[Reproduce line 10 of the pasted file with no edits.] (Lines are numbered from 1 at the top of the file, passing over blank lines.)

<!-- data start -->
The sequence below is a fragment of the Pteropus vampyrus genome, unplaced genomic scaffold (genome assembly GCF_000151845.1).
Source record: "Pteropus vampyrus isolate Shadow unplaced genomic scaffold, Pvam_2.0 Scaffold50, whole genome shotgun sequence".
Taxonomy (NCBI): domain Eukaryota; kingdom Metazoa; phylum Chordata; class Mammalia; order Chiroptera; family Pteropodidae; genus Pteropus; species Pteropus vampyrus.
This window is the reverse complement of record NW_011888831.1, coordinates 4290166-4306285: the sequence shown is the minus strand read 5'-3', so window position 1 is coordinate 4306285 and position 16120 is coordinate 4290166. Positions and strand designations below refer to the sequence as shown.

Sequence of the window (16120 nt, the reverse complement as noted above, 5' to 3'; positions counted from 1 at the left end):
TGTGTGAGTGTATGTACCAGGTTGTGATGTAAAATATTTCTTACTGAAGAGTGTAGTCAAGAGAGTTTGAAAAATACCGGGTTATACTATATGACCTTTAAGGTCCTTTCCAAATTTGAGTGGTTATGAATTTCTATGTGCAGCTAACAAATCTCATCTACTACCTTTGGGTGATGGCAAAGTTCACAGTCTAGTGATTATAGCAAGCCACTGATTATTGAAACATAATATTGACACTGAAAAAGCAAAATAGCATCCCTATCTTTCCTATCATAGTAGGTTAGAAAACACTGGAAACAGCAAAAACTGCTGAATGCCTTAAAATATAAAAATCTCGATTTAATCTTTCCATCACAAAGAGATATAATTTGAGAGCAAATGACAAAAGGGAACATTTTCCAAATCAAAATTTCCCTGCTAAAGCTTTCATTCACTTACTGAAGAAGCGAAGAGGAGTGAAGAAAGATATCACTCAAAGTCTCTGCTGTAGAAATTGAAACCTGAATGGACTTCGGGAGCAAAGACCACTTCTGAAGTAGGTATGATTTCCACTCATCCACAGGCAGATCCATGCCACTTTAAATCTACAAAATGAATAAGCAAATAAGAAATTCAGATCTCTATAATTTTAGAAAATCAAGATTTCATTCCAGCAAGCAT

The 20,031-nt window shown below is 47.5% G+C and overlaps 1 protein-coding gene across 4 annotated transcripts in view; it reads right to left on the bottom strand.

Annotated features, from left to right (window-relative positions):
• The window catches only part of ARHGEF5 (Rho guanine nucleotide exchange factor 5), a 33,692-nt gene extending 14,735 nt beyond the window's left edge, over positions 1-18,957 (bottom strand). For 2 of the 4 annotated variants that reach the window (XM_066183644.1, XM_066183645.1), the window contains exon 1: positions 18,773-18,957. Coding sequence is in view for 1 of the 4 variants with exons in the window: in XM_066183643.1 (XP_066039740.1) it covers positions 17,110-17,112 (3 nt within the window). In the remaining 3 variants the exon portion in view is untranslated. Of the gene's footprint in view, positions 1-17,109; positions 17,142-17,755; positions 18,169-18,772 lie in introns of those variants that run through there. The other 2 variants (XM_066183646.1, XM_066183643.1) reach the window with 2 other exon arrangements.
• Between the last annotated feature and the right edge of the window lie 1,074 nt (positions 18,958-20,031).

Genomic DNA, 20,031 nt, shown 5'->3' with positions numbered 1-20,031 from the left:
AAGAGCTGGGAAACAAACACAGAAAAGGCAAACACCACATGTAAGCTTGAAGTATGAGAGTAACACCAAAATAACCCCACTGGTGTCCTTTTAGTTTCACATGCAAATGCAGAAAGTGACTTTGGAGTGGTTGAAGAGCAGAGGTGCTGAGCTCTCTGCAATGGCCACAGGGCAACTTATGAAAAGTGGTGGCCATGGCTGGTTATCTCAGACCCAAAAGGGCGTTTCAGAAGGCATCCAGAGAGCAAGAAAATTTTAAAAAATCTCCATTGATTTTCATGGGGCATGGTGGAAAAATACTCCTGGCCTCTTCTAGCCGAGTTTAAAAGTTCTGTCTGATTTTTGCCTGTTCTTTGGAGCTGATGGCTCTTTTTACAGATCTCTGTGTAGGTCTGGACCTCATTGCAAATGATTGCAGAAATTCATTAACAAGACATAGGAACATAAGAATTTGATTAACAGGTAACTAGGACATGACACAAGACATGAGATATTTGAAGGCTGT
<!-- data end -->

• Between the last annotated feature and the right edge of the window lie 1,074 nt (positions 18,958-20,031).